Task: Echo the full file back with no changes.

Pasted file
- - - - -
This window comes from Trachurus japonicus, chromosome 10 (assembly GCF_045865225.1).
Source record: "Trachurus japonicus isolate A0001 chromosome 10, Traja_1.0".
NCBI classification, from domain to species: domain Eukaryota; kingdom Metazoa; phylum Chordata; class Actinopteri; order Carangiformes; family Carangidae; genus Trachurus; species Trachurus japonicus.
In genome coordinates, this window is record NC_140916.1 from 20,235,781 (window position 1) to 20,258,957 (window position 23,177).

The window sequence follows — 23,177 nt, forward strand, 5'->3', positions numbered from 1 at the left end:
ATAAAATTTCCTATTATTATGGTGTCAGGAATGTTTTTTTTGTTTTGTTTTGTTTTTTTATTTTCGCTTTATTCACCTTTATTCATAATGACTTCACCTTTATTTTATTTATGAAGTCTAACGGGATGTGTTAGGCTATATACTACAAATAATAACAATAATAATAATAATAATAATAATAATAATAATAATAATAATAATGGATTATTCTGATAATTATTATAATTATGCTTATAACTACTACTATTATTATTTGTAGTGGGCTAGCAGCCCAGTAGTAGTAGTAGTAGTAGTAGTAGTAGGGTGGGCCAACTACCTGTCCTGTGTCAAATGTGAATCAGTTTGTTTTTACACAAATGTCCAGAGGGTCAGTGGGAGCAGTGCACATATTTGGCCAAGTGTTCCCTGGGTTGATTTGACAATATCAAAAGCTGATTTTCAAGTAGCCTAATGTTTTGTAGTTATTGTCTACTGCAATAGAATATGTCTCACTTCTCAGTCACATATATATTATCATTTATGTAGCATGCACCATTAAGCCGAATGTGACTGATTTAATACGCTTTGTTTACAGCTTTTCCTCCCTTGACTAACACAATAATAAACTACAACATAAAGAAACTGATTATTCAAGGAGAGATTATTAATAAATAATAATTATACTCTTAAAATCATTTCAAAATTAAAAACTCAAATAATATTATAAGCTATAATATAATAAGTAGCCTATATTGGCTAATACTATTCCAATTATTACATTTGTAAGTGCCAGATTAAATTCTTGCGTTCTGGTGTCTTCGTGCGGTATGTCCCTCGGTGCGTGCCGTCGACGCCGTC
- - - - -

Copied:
This window comes from Trachurus japonicus, chromosome 10 (assembly GCF_045865225.1).
Source record: "Trachurus japonicus isolate A0001 chromosome 10, Traja_1.0".
NCBI classification, from domain to species: domain Eukaryota; kingdom Metazoa; phylum Chordata; class Actinopteri; order Carangiformes; family Carangidae; genus Trachurus; species Trachurus japonicus.
In genome coordinates, this window is record NC_140916.1 from 20,235,781 (window position 1) to 20,258,957 (window position 23,177).

The window sequence follows — 23,177 nt, forward strand, 5'->3', positions numbered from 1 at the left end:
ATAAAATTTCCTATTATTATGGTGTCAGGAATGTTTTTTTTGTTTTGTTTTGTTTTTTTATTTTCGCTTTATTCACCTTTATTCATAATGACTTCACCTTTATTTTATTTATGAAGTCTAACGGGATGTGTTAGGCTATATACTACAAATAATAACAATAATAATAATAATAATAATAATAATAATAATAATAATAATAATGGATTATTCTGATAATTATTATAATTATGCTTATAACTACTACTATTATTATTTGTAGTGGGCTAGCAGCCCAGTAGTAGTAGTAGTAGTAGTAGTAGTAGGGTGGGCCAACTACCTGTCCTGTGTCAAATGTGAATCAGTTTGTTTTTACACAAATGTCCAGAGGGTCAGTGGGAGCAGTGCACATATTTGGCCAAGTGTTCCCTGGGTTGATTTGACAATATCAAAAGCTGATTTTCAAGTAGCCTAATGTTTTGTAGTTATTGTCTACTGCAATAGAATATGTCTCACTTCTCAGTCACATATATATTATCATTTATGTAGCATGCACCATTAAGCCGAATGTGACTGATTTAATACGCTTTGTTTACAGCTTTTCCTCCCTTGACTAACACAATAATAAACTACAACATAAAGAAACTGATTATTCAAGGAGAGATTATTAATAAATAATAATTATACTCTTAAAATCATTTCAAAATTAAAAACTCAAATAATATTATAAGCTATAATATAATAAGTAGCCTATATTGGCTAATACTATTCCAATTATTACATTTGTAAGTGCCAGATTAAATTCTTGCGTTCTGGTGTCTTCGTGCGGTATGTCCCTCGGTGCGTGCCGTCGACGCCGTC